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Gaelic football is not perfect but there's still much to be admired

Fermanagh’s Eoin Donnelly is on the best high-fielders in Gaelic football, but he feels the introduction of the ‘mark’ would harm rather than help the game 

OVER the past few days, I’ve listened to Jarlath Burns and I’ve listened to Mickey Harte over whether the ‘mark’ would be good or bad for Gaelic football.

After 17 years in this job, you realise there are some people worth listening to and others not so much. Burns and Harte have always been worth listening to. On the issue of the mark, the pair couldn’t be more diametrically opposed.

Burns, the chairman of the playing rules committee that came up with the motion, will argue at this weekend’s congress in Carlow that high-fielding is a skill worth preserving. Harte’s counter-argument is the mark will do nothing of the sort and he wonders aloud why the skill of high-fielding should be the protected element of Gaelic football.

I suppose it depends on what angle you view the modern game from. Burns believes there is something wrong with Gaelic football and that it needs some kind of prescription. Harte believes Gaelic football is in good health and should be allowed to evolve naturally. ‘Beauty is in the eye of the beholder’ has never been more apt.

In Thursday’s Irish News, Burns said: “It’s not a coach’s job to produce a spectacle - their job is to win a game. It’s our job as legislators to try and make the game attractive to watch.”

It’s good practice for every sport to be under constant review. The playing rules that worked a treat in 1985 mightn’t be as effective in 2016. So intervention by a sporting body is occasionally required.

In the 1980s, soccer realised it had a problem. The game had become sterile. If a team scored a goal, it was relatively easy for them to protect their lead. Or worse, they could play for a scoreless draw.

The back-pass to the goalkeeper emerged as the biggest scourge in the game. Teams could pass the ball back to their goalkeeper as often as they wished. At that time, there was no rule that said the goalkeeper must release the ball after a certain period. As a consequence, soccer matches became disjointed and too defensive.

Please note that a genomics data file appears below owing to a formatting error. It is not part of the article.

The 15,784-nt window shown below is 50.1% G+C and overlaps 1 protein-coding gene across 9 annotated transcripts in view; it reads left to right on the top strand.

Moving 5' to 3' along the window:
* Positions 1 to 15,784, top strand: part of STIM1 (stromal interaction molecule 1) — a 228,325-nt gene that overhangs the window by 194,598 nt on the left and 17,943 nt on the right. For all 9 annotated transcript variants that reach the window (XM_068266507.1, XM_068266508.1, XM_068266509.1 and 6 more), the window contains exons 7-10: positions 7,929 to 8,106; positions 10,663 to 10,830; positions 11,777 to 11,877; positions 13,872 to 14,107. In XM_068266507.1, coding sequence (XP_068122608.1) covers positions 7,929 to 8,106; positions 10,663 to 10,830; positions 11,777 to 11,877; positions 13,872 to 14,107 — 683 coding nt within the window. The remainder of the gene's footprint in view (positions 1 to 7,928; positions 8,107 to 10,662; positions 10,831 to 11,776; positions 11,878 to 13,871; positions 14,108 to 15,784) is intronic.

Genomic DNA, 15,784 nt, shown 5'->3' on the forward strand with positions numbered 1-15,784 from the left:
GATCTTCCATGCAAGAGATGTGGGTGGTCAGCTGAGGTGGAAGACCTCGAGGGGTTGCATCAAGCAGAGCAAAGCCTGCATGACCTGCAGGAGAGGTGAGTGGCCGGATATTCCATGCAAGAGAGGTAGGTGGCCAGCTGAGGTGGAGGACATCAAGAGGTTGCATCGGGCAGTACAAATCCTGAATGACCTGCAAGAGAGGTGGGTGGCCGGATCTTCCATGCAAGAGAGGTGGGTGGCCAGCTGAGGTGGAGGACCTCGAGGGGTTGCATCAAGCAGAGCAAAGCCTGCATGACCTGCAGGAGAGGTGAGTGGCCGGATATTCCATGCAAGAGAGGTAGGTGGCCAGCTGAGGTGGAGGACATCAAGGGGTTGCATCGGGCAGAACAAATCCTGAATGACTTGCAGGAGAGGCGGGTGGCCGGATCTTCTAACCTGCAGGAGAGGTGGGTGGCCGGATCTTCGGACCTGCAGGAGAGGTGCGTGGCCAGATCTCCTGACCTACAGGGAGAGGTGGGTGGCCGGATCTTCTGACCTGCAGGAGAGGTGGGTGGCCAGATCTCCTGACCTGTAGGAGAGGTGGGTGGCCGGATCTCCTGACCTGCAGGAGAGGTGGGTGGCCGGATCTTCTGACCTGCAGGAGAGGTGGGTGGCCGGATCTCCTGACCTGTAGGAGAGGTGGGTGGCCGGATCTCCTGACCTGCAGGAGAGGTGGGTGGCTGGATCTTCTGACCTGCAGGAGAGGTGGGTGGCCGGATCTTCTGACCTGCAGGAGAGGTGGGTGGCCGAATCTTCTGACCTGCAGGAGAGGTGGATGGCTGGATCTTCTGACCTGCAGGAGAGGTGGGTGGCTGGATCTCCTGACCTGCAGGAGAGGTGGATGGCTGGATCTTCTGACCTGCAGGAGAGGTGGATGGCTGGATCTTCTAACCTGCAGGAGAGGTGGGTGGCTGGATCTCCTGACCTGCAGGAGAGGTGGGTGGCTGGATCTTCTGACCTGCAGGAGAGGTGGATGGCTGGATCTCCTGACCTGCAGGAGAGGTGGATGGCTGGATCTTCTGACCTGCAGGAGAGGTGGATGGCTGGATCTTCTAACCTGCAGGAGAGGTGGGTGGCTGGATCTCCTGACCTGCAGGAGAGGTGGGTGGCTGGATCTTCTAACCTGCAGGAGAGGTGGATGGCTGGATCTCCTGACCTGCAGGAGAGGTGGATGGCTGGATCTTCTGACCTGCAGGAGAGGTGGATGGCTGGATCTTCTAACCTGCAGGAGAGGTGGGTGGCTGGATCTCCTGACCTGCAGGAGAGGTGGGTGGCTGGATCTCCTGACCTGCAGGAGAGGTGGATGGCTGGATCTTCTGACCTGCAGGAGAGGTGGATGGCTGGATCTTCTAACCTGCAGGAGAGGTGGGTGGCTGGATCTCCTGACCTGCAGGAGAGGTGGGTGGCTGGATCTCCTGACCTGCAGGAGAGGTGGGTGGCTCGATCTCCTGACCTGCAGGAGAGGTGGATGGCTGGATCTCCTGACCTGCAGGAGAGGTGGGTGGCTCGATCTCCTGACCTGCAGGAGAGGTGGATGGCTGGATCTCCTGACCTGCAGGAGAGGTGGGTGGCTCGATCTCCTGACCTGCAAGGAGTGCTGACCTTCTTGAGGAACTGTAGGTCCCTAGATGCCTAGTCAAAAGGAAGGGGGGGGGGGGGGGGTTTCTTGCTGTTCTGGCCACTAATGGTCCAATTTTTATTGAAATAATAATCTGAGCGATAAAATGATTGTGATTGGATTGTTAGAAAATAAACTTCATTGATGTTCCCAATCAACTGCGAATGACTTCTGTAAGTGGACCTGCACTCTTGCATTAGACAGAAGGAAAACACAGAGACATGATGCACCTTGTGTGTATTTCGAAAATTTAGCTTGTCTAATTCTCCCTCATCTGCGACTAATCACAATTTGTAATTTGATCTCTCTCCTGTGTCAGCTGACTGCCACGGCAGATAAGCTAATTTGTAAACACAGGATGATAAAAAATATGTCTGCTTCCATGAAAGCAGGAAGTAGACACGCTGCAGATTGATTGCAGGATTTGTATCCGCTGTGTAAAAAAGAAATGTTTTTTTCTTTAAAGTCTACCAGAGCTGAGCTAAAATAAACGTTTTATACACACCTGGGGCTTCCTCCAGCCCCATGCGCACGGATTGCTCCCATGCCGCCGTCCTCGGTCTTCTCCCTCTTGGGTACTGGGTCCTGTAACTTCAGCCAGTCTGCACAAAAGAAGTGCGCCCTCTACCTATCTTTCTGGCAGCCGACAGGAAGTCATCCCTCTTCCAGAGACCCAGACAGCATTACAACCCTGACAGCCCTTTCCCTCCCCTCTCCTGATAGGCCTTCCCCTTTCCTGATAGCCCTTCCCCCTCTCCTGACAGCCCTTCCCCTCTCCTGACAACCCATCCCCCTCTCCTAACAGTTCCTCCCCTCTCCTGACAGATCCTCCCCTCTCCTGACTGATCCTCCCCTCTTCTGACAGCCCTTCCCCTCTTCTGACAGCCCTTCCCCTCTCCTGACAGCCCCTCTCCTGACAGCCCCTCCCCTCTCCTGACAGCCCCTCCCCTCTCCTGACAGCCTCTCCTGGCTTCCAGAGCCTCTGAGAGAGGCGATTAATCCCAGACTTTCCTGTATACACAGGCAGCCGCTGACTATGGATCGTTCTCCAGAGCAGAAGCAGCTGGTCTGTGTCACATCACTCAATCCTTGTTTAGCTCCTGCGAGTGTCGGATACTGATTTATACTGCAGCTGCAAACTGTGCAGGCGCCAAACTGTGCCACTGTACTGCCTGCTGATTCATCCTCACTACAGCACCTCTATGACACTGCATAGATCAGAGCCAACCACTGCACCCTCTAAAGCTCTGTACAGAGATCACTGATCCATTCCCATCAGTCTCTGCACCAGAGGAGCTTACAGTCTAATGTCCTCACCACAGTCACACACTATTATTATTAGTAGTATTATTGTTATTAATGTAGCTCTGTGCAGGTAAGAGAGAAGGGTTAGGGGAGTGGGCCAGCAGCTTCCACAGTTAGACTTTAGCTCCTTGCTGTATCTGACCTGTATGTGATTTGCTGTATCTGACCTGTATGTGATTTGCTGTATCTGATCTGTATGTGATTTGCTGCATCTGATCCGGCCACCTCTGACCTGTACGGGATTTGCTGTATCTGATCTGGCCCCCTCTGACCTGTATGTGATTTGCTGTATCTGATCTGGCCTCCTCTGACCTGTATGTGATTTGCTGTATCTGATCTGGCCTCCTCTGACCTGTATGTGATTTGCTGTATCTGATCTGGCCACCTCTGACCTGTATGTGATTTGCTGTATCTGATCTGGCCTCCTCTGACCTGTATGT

Rhythm could be easily stifled.

In 1992, the back-pass to the goalkeeper was banned. It was the best thing that ever happened to the game. Over time, the law change made both the defender and goalkeeper more skilled. Nowadays, part of a central defender’s desired skill-set is to be able to come out of defence with the ball and accept possession in tighter situations.

The profile of the goalkeeper has changed beyond recognition. They too must have good passing ability. Peter Schmeichel was the greatest goalkeeper Manchester United ever had, but he didn’t have good feet and actually struggled with the law change. Overall, the game of soccer was transformed by the banning of the back pass. But that’s not to say every rule change is effective. 

While Burns makes a persuasive case for the introduction of the ‘mark’, it still feels a premature move. In the late 1980s, soccer had reached a dead-end. Over several seasons, the game of soccer had become a poor spectacle. Therefore, intervention was required.

Gaelic football isn’t perfect (what game is?), but I don’t think it has reached a dead-end in the same way soccer did around 30 years ago. The game must be allowed to evolve naturally. Yes, 2015 wasn’t a vintage year for Gaelic football, but that doesn’t mean the game has reached a crisis point. We shouldn’t rush to the medicine cabinet at every whim.

In Friday’s Irish News, Fermanagh midfielder Eoin Donnelly explains why he’s against the introduction of the mark. Donnelly is one of the best high fielders in the country and, yet, he doesn’t believe the mark is the right way to go. He feels the middle of the field would become more crowded and it might lead to more cynical play to stop the tallest man on the pitch catching the ball.

Tactics and intelligence must be given its head before intervention. I recall Kieran McGeeney’s Kildare team in 2010 and how they managed to dominate the middle sector of the field in big Championship games. Good players helped, but tactics played a crucial role too.

At that time, Dermot Earley was one of the best fielders in the game. He was a Rolls Royce of a footballer. But he often resisted taking clean catches of his side’s kick-outs. Instead, he would bat the ball down to Eamonn O’Callaghan and Kildare’s attacks would be launched from there. It was clever and it was brilliant to watch.

That summer, Kildare had virtually perfected the breaking ball tactic. It was only when they ran into Down in the All-Ireland semi-final that O’Callaghan’s influence was stymied. Kevin McKernan picked up O’Callaghan and the Burren man scored a couple of smashing points to put Down well on their way to an All-Ireland final against Cork. That game didn’t need clean catches to be an excellent spectacle.

Of course, supporters of the mark would argue that this was before Jim McGuinness, over-crowded defences and the short kick-out strategy. The playing rules committee may well be right in their assessment. They might be onto something here. You can understand their intentions.

Maybe Mickey Harte and Eoin Donnelly are wrong. Maybe the mark is a good thing for Gaelic football. But the feeling is that it’s the wrong time to intervene in the evolution of Gaelic football.

Tactics and intelligence should be given their head. Gaelic football is not perfect, but there’s still much to be admired about the modern game.

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